PETALING JAYA: The best way for the many inexperienced ministers and their deputies in the current administration to tackle their portfolios effectively, is for them to be on a steep learning curve.
Prime-minister-in-waiting Datuk Seri Anwar Ibrahim said while he did not discount the role being played by the Council of Eminent Persons (CEP), members of the Cabinet must open themselves to the views and opinions of those with sound knowledge of areas that were under their purview.
“My advice to the Cabinet is to be fast on the learning, listen a bit more and to be more circumspect before making quick pronouncements and then backtracking the next day... These things must be avoided.
"I do not have a position (in the government) but I spend hours listening to economic reports, papers presented, economic policy reviews ...."That is what you need to do ... we need to listen to many quarters, not only CEP but others too. To digest (their views),” he said.
Prime-minister-in-waiting Datuk Seri Anwar Ibrahim said while he did not discount the role being played by the Council of Eminent Persons (CEP), members of the Cabinet must open themselves to the views and opinions of those with sound knowledge of areas that were under their purview. Pic by NSTP/ASYRAF HAMZAH
Anwar said he recognised that it was the prerogative of Prime Minister Tun Dr Mahathir Mohamad to decide on the CEP.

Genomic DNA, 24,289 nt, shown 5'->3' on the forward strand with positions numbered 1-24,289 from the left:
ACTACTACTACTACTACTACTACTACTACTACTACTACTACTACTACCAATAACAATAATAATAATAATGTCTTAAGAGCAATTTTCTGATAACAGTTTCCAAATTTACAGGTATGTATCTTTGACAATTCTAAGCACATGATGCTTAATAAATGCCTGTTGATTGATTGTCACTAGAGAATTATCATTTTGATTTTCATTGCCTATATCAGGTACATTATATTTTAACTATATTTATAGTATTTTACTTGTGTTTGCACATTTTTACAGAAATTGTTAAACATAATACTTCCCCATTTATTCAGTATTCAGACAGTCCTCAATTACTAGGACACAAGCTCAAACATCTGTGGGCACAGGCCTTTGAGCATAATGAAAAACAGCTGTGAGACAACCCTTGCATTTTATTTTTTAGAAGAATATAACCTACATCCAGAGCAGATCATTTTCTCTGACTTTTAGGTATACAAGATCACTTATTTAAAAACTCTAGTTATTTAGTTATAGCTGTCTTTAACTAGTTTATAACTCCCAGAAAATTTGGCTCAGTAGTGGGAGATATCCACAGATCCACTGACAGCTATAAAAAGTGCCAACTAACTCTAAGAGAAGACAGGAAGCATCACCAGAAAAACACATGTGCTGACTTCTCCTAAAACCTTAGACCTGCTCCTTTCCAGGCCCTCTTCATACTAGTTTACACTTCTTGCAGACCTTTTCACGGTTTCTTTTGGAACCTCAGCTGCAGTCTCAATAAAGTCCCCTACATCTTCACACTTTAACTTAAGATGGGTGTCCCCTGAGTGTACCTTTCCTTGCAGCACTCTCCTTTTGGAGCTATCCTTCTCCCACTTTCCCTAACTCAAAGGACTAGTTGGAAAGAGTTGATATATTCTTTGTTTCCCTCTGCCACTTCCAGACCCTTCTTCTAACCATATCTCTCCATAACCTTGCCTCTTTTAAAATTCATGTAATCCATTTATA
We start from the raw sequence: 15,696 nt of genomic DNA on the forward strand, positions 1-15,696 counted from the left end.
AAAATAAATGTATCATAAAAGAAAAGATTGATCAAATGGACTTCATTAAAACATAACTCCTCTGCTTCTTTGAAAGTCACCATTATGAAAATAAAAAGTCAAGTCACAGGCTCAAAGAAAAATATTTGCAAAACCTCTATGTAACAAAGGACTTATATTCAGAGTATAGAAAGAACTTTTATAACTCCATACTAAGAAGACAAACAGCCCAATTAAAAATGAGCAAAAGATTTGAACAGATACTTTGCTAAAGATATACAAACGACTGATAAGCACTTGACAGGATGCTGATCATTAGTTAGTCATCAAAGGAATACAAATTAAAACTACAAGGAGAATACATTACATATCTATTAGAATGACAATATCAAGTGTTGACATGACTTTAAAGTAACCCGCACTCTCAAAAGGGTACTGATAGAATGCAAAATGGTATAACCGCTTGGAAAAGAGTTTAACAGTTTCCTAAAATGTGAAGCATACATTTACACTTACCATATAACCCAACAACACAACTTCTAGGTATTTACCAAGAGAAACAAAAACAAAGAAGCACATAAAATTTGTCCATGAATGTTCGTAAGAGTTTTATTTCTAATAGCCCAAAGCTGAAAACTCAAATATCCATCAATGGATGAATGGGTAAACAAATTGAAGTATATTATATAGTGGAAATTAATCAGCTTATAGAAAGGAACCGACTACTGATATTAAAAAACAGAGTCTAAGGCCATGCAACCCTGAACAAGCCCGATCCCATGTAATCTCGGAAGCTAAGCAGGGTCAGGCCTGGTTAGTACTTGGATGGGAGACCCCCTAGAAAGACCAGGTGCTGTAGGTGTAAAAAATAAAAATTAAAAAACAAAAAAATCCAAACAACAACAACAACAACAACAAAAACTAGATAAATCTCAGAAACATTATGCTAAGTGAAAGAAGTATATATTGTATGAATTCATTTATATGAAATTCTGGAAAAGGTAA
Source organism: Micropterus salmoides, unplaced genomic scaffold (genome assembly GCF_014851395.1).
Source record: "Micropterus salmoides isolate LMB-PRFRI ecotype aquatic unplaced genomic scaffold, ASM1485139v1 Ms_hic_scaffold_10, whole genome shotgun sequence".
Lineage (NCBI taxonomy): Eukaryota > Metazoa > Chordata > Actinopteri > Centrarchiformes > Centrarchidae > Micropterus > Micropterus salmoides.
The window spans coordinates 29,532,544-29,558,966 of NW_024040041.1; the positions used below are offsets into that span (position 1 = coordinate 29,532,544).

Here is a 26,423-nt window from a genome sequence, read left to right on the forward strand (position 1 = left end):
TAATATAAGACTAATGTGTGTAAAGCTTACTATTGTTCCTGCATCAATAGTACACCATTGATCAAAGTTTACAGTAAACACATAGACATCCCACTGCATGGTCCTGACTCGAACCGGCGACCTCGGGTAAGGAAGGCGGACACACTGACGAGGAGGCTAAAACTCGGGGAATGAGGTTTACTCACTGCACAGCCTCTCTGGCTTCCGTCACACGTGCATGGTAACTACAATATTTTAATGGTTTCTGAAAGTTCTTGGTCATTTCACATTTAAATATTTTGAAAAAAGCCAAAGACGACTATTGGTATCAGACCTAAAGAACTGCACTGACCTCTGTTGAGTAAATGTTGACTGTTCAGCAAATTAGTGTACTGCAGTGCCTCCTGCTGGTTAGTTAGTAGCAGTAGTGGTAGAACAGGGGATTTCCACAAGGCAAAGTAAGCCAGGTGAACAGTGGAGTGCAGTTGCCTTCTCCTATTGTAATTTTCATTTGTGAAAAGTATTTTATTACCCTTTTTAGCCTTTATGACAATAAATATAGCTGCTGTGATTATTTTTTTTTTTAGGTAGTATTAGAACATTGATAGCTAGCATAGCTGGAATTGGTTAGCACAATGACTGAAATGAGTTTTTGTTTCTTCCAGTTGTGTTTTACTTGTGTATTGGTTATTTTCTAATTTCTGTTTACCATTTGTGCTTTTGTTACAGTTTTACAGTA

“We give the prerogative to PM (Dr Mahathir) to determine the structure that he feels is suitable. He has a Cabinet and he feels he needs the CEP. Now in the new administration, there are many differing opinions.
“It is past 100 days (of Pakatan Harapan’s administration) and the PM said to continue (with CEP) and then (CEP member and economist) Jomo (Kwame Sundaram) said there is no need to continue (with CEP), so we must look into the situation closely.
“But with regard to my stance, we give the prerogative to the PM. If he feels there is a need for such a group of advisors (CEP), then continue with it,” said Anwar.
Anwar also said he was against the idea of the Cabinet setting up their own advisory council, saying it should instead take the time to listen to the experts.
“Like the ministers wanting to setup their own advisory council, I do not believe that is the best option as there are hundreds of groups (specialising) in education, health, or the economy. © New Straits Times Press (M) Bhd